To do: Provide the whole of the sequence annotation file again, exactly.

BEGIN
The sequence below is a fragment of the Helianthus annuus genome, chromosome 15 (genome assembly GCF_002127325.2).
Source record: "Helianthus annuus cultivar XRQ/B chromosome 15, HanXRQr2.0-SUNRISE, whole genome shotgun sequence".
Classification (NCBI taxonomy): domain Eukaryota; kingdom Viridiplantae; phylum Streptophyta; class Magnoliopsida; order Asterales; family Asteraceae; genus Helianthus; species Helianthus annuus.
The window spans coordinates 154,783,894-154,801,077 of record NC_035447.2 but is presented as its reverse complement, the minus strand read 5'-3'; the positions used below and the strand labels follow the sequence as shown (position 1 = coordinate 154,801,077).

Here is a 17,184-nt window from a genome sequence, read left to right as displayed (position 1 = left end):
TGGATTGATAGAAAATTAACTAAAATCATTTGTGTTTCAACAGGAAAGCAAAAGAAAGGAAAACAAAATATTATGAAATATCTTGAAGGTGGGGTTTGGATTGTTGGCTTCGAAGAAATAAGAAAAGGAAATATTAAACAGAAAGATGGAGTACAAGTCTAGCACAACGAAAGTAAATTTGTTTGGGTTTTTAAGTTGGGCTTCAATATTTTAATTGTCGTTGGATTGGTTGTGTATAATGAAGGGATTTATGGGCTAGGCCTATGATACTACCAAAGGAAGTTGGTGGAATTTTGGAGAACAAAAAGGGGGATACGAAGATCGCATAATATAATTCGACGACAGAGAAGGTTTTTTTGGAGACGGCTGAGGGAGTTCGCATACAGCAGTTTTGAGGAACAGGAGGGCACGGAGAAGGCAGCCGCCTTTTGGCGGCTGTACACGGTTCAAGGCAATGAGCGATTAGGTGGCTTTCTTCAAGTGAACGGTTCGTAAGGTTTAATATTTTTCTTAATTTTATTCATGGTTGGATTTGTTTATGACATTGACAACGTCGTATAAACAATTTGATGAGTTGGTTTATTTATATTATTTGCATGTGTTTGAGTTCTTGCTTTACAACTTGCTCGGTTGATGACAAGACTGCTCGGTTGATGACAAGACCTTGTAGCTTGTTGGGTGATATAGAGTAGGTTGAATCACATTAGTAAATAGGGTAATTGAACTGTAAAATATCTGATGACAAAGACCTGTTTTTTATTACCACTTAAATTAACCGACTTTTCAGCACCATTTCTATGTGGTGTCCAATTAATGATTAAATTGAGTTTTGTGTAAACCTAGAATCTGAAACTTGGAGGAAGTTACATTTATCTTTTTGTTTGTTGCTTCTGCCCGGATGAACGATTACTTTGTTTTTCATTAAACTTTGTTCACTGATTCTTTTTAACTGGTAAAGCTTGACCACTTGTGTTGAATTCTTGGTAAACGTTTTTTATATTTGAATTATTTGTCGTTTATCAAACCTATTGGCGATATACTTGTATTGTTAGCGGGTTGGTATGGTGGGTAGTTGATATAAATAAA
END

The sequence below is a fragment of the Helianthus annuus genome, chromosome 15 (genome assembly GCF_002127325.2).
Source record: "Helianthus annuus cultivar XRQ/B chromosome 15, HanXRQr2.0-SUNRISE, whole genome shotgun sequence".
Classification (NCBI taxonomy): domain Eukaryota; kingdom Viridiplantae; phylum Streptophyta; class Magnoliopsida; order Asterales; family Asteraceae; genus Helianthus; species Helianthus annuus.
The window spans coordinates 154,783,894-154,801,077 of record NC_035447.2 but is presented as its reverse complement, the minus strand read 5'-3'; the positions used below and the strand labels follow the sequence as shown (position 1 = coordinate 154,801,077).

Here is a 17,184-nt window from a genome sequence, read left to right as displayed (position 1 = left end):
TGGATTGATAGAAAATTAACTAAAATCATTTGTGTTTCAACAGGAAAGCAAAAGAAAGGAAAACAAAATATTATGAAATATCTTGAAGGTGGGGTTTGGATTGTTGGCTTCGAAGAAATAAGAAAAGGAAATATTAAACAGAAAGATGGAGTACAAGTCTAGCACAACGAAAGTAAATTTGTTTGGGTTTTTAAGTTGGGCTTCAATATTTTAATTGTCGTTGGATTGGTTGTGTATAATGAAGGGATTTATGGGCTAGGCCTATGATACTACCAAAGGAAGTTGGTGGAATTTTGGAGAACAAAAAGGGGGATACGAAGATCGCATAATATAATTCGACGACAGAGAAGGTTTTTTTGGAGACGGCTGAGGGAGTTCGCATACAGCAGTTTTGAGGAACAGGAGGGCACGGAGAAGGCAGCCGCCTTTTGGCGGCTGTACACGGTTCAAGGCAATGAGCGATTAGGTGGCTTTCTTCAAGTGAACGGTTCGTAAGGTTTAATATTTTTCTTAATTTTATTCATGGTTGGATTTGTTTATGACATTGACAACGTCGTATAAACAATTTGATGAGTTGGTTTATTTATATTATTTGCATGTGTTTGAGTTCTTGCTTTACAACTTGCTCGGTTGATGACAAGACTGCTCGGTTGATGACAAGACCTTGTAGCTTGTTGGGTGATATAGAGTAGGTTGAATCACATTAGTAAATAGGGTAATTGAACTGTAAAATATCTGATGACAAAGACCTGTTTTTTATTACCACTTAAATTAACCGACTTTTCAGCACCATTTCTATGTGGTGTCCAATTAATGATTAAATTGAGTTTTGTGTAAACCTAGAATCTGAAACTTGGAGGAAGTTACATTTATCTTTTTGTTTGTTGCTTCTGCCCGGATGAACGATTACTTTGTTTTTCATTAAACTTTGTTCACTGATTCTTTTTAACTGGTAAAGCTTGACCACTTGTGTTGAATTCTTGGTAAACGTTTTTTATATTTGAATTATTTGTCGTTTATCAAACCTATTGGCGATATACTTGTATTGTTAGCGGGTTGGTATGGTGGGTAGTTGATATAAATAAA